by: SUBMITTED - PCUNs Ramon Ramirez, president of Woodburn-based PCUN farmworkers' union, was arrested Thursday morning on Capitol Hill in Washington D.C. for protesting delays in immigration reform. Less than a week after being arrested in Washington D.C. for protesting inaction on immigration reform, Woodburn-based labor leader Ramon Ramirez explained why the act of civil disobedience was a necessary step for making reform a reality.

Ramirez, president and co-founder of Woodburn-based PCUN, a 6,200-member union organization representing treeplanters, nursery workers and farmworkers, spent six hours in jail with 40 other national labor leaders who were arrested following their sit-in protest Thursday in front of the Rayburn House Office Building on Capitol Hill.

“We sang songs, we talked to each other — we lifted up our spirits,” Ramirez said of his incarceration. “We reminded ourselves what we still have to do.”

The bipartisan immigration reform bill, which overwhelmingly passed the Senate in June, would create a legal path toward citizenship for an estimated 11 million people in the U.S.

That would mean dramatic changes for Woodburn, which has a near 60 percent Hispanic population.

“It would open up a path to citizenship — albeit a long path — for thousands of people in Woodburn to become legal citizens,” said Larry Kleinman, co-founder of PCUN and its current secretary and treasurer. “Anything that simultaneously affects thousands of people in Woodburn is huge.”

The protests occurred just before Congress broke for its August recess to send a message, Ramirez said. Protesters wore business attire and were arrested for blocking an intersection.

“It was a pretty intense situation,” Ramirez said. “We decided to get arrested because our farmworker community can’t wait anymore. We want the House leadership to understand the sense of urgency on this issue.”

The action was just the first of what could be many protests occurring between now and when Congress reconvenes Sept. 9. PCUN will spend the next month engaging with local Congressional leaders and conducting Town Hall meetings, Ramirez said.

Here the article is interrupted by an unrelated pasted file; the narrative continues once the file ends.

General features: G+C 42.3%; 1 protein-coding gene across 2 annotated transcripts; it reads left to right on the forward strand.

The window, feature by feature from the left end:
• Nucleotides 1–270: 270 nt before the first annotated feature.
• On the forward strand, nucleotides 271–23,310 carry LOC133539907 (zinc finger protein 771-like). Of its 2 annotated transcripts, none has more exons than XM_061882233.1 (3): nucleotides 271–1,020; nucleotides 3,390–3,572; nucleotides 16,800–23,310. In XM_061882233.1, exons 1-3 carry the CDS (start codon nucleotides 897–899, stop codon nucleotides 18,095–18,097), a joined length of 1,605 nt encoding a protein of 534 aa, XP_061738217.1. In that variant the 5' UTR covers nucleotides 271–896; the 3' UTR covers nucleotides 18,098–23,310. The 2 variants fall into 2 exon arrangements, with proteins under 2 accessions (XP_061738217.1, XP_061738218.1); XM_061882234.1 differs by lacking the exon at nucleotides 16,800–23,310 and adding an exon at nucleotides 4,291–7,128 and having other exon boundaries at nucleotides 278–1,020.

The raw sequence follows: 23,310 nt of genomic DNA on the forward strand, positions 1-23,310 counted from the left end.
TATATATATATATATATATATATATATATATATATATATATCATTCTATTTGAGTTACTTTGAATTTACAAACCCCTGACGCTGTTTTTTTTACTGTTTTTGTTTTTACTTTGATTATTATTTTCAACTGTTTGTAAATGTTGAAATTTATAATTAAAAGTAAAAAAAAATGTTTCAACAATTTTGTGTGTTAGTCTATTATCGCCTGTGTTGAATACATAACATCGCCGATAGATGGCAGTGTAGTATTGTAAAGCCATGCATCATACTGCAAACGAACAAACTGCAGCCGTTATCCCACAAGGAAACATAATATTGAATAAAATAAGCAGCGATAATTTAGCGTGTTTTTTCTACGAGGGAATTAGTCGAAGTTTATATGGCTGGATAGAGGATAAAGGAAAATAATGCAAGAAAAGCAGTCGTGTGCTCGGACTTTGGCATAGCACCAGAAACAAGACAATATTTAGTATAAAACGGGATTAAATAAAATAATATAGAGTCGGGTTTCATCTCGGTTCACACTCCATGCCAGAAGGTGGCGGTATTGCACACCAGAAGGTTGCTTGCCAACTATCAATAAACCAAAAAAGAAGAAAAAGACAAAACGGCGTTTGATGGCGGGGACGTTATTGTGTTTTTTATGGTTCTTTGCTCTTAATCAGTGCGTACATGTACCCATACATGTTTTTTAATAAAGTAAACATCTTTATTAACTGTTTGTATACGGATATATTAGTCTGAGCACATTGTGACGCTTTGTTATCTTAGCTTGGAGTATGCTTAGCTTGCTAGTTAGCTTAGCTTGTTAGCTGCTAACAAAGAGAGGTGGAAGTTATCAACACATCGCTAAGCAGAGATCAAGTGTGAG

“Civil disobedience should only be used in situations where you really need to make your point,”?he said.

U.S. Rep. Kurt Schrader (D-OR), who represents Woodburn’s Fifth District in Congress, supports the immigration bill. He released a statement in support of the protestors as well.white armbands.

“The time is ripe for Congress to rectify our broken immigration system for the sake of millions of hardworking immigrants and their families, who should be afforded the opportunities to succeed and contribute to our great nation and the freedoms it provides,” Schrader said in the statement.

Much of the focus during the next month will be meeting with House Rep. Greg Walden (R-OR), who represents the Second District, which includes 19 counties east of the Willamette Valley.

Walden, who is currently the fifth ranking Republican, has been seen as someone who has a critical voice in determining whether a vote on the immigration question gets to the House floor, Ramirez said.

“We want to have meetings with him. We want him to be our champion,” Ramirez said. “I have worked with him in the 1990s when he was in the state legislature. He is very bipartisan and very open.”

Congressman Walden’s office released a statement calling the federal immigration system “broken.”

“As this process moves forward, I value input from Oregonians of all points of view, and I look forward to continuing a dialogue on this complicated issue,” Walden wrote.

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